Setting Goals: A Realization That Worked For Me

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I remember that years ago I read a book on goal setting, coming away from it energized to follow the author’s advice. I spent time making and revising lists, both of long and short term goals. I kept them in my wallet. I taped them to the inside of the bathroom mirror. I even taped them to the dashboard of my truck. The idea was that if you had your list some place where you would see it every day, it would be much easier to achieve your goals.

Well, you know that feeling when you’re driving and have the sudden realization you have gone several miles, but can’t remember anything about it? There is that weird knowledge that you have driven safely, but on auto-pilot? That was what happened with my goals. I could go days and not even notice that the lists were there. I then memorized the lists, thinking if the goals were in my head all the time I would be better able to follow them. I discovered that there is plenty of space in my brain to store memorized information, places safe, secure, and far from the everyday routine of a busy life.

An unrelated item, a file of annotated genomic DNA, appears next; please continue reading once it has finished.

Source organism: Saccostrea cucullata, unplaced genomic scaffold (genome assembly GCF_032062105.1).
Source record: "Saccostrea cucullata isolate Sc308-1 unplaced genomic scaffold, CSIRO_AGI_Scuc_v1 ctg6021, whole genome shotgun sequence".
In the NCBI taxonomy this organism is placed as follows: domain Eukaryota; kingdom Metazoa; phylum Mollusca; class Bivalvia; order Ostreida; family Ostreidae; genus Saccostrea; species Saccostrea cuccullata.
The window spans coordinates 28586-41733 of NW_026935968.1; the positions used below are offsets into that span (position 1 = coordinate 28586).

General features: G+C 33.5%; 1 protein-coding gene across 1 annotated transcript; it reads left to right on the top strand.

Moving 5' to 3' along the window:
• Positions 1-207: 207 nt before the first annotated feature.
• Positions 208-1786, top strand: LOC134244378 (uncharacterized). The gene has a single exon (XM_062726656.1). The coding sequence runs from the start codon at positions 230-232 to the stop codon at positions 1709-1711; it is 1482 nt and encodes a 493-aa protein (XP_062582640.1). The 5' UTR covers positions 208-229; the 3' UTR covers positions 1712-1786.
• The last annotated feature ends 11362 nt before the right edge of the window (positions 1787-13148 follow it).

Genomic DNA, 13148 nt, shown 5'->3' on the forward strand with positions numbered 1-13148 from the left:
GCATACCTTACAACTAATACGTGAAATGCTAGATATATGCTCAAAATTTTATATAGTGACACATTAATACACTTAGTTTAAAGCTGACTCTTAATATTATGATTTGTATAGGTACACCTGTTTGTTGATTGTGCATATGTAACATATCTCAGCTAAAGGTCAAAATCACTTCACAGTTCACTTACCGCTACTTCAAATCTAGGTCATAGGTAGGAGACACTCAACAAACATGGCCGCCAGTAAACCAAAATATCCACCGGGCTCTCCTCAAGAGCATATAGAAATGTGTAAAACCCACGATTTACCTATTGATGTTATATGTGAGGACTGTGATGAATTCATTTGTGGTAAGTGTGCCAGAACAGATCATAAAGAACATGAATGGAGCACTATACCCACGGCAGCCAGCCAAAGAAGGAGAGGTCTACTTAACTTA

What I ended up knowing is that formal, long-term, lists of goals are not for everyone. I work very well with day to day lists of things to do that I just commit to memory or pull out of a pocket and refer to. A list of to do items sitting on the bathroom counter will get quickly get done. A list of big, long-term goals might be ignored, no matter how obvious the many places it is on display.

Still, goals of some kind are necessary. What I came to realize worked was to view goals as changes, rather than achievements I wanted to accomplish. I also find that I must believe my goals better my life in important ways if I am to accomplish them. For this reason, I have been successful learning about and sticking to healthy diet and lifestyle goals. On the other hand, it has been impossible for me to accomplish a goal that simply involves more financial success. I also seem to have a tolerance for situations or routines that are less than ideal. So, for me, goals that point only towards a happier life, tend to fall by the wayside.

If we are to accomplish things we want to do, my advice would be to make goals match personality and values. Be honest about yourself and about who you are. If what is most important to you is your health, focus your goals there. If money has never been the driving force in your life, it might be more difficult to stick to goals designed only to make you wealthy. Some of us are real goal oriented people, others, like me tend to live more in the here and now. Goals are important, but don’t beat yourself up if your approach to them seems to differ from the latest book, by the latest expert.

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Will Sig

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